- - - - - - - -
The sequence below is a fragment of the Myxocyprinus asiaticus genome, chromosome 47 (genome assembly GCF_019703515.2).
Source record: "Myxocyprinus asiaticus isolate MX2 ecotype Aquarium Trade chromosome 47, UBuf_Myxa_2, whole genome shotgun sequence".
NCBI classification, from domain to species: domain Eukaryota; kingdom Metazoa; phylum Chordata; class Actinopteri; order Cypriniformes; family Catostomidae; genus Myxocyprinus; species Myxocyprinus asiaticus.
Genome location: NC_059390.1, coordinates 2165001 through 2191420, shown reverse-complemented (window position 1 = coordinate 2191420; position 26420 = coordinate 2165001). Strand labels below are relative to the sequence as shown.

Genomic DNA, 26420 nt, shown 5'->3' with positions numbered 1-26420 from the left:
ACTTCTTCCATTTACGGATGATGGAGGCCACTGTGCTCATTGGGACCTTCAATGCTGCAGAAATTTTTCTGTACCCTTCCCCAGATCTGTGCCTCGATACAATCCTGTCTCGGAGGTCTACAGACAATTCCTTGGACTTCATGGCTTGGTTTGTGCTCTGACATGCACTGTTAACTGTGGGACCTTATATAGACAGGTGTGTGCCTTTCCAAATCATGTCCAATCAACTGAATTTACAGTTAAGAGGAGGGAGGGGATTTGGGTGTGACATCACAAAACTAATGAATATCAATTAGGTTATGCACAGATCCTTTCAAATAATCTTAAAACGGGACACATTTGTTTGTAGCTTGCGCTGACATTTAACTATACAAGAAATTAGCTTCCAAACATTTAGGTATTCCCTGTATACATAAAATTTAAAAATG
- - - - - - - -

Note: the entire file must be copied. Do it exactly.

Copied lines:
The sequence below is a fragment of the Myxocyprinus asiaticus genome, chromosome 47 (genome assembly GCF_019703515.2).
Source record: "Myxocyprinus asiaticus isolate MX2 ecotype Aquarium Trade chromosome 47, UBuf_Myxa_2, whole genome shotgun sequence".
NCBI classification, from domain to species: domain Eukaryota; kingdom Metazoa; phylum Chordata; class Actinopteri; order Cypriniformes; family Catostomidae; genus Myxocyprinus; species Myxocyprinus asiaticus.
Genome location: NC_059390.1, coordinates 2165001 through 2191420, shown reverse-complemented (window position 1 = coordinate 2191420; position 26420 = coordinate 2165001). Strand labels below are relative to the sequence as shown.

Genomic DNA, 26420 nt, shown 5'->3' with positions numbered 1-26420 from the left:
ACTTCTTCCATTTACGGATGATGGAGGCCACTGTGCTCATTGGGACCTTCAATGCTGCAGAAATTTTTCTGTACCCTTCCCCAGATCTGTGCCTCGATACAATCCTGTCTCGGAGGTCTACAGACAATTCCTTGGACTTCATGGCTTGGTTTGTGCTCTGACATGCACTGTTAACTGTGGGACCTTATATAGACAGGTGTGTGCCTTTCCAAATCATGTCCAATCAACTGAATTTACAGTTAAGAGGAGGGAGGGGATTTGGGTGTGACATCACAAAACTAATGAATATCAATTAGGTTATGCACAGATCCTTTCAAATAATCTTAAAACGGGACACATTTGTTTGTAGCTTGCGCTGACATTTAACTATACAAGAAATTAGCTTCCAAACATTTAGGTATTCCCTGTATACATAAAATTTAAAAATG